Wednesday, June 6, 2018

Moving Dirt to Make Water

The invention of barbed wire brought the need for an easy way to water stock; man-made pools--ponds--stock tanks (whatever you want to call them depends on the region you live in) became necessary. Nowadays, if you need a new pool, the first thing you do is scout out the place by watching where the rainwater flows into a creek or river. The low side is dammed up with a levy built with the dirt from digging the new pond's depth.

Then we call the county agent to test our soil and be certain it even holds water. Some dirt won't if it has no 'clay' element. Next item on the agenda is to locate a good dirt man. He brings out the heavy equipment--dozers, scrapers, track-hoes and the like and goes to moving dirt. The last pool we had dug, it took them about a week to create a four-and-a-half acre mini-lake. BUT . . .

Back in the days of the pioneers, it was a whole different story. The ranchers or farmers used a team of mules to pull a 'scooper' or 'scraper' made of iron that would gather the dirt as it was pulled over the land then dump that dirt out the back. My husband met a man and saw a pool that his grandfather and great-grandfather had spent a whole summer digging.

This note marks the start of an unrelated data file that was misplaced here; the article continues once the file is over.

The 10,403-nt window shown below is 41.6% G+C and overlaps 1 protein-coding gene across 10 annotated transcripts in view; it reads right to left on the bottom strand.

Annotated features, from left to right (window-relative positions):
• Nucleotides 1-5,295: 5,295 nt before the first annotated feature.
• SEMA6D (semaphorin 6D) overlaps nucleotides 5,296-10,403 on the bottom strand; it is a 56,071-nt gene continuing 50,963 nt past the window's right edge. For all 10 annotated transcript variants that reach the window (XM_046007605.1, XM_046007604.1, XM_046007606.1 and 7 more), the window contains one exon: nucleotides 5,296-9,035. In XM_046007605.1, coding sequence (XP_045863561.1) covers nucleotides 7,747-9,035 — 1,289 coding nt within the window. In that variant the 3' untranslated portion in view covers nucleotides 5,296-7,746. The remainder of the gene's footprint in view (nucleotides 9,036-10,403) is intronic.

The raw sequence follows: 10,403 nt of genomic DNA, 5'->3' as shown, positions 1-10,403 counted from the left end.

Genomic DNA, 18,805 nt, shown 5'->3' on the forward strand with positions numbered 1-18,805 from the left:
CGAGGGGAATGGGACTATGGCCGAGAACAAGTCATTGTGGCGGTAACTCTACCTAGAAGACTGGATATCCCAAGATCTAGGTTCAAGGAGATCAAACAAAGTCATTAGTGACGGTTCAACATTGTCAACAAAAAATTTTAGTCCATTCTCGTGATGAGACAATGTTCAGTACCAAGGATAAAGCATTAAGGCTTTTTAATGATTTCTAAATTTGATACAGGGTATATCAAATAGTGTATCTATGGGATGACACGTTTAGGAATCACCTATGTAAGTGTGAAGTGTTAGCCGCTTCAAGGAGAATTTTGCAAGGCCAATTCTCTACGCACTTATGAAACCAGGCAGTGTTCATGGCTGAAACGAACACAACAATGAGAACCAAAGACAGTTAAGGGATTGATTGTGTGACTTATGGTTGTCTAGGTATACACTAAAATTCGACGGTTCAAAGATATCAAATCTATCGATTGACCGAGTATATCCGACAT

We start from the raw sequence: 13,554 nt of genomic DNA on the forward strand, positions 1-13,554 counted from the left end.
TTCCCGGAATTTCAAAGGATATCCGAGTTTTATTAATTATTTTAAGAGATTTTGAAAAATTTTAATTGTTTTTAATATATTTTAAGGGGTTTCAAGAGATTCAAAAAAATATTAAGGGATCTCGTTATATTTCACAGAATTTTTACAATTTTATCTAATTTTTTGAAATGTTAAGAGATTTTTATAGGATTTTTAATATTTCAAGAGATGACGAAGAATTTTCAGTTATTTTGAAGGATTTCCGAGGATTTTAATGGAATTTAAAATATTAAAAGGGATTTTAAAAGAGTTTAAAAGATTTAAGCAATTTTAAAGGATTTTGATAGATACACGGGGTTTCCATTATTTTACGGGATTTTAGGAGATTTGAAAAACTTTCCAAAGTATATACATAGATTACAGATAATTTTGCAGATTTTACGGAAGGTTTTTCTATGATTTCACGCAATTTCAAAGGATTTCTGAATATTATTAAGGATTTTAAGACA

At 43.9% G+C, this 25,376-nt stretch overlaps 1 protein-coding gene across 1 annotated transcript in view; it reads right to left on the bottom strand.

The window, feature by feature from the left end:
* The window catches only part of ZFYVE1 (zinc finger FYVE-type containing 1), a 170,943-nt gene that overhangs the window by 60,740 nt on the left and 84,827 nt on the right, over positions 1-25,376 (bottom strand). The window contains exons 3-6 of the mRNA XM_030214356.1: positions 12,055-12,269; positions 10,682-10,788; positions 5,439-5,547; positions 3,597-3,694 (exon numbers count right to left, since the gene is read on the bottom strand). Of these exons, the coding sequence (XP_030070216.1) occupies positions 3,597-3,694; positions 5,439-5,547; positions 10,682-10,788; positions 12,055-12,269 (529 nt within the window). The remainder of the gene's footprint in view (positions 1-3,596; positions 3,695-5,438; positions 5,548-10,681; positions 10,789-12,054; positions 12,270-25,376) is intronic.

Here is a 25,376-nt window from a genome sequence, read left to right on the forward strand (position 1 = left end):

Each man worked a team of four mules with a scraper six days a week--day in, day out--and managed to move about three yards of dirt every time they made a pass around the hole, then they'd dump it on the new levy they're building on the low side of the soon-to-be pool. A pick-up truck will hold about one yard to give you an idea.

This was a family affair. The wives and children would spread the dirt and pack it as the levy grew. Then once the digging was done, they'd plant trees on the levy to stay any erosion. To this day, that acre-and-a-half pond about thirty feet deep that he saw is still in place with mature oak and cedar whose roots have held the levy all these years.

Praise the Lord for the equipment available today!

Bio: Caryl McAdoo prays her story brings God glory, and a quick scroll through her novels’ rankings by Christian readers attests to the Father’s faithfulness. She loves writing almost as much as singing the new songs He gives her—look her up on YouTube to hear a few. Her high school sweetheart husband won her heart fifty-one years ago, and now they share four children and seventeen grandsugars. Ron and Caryl live in the woods south of Clarksville, seat of Red River County in far Northeast Texas, waiting expectantly for God to open the next door. 

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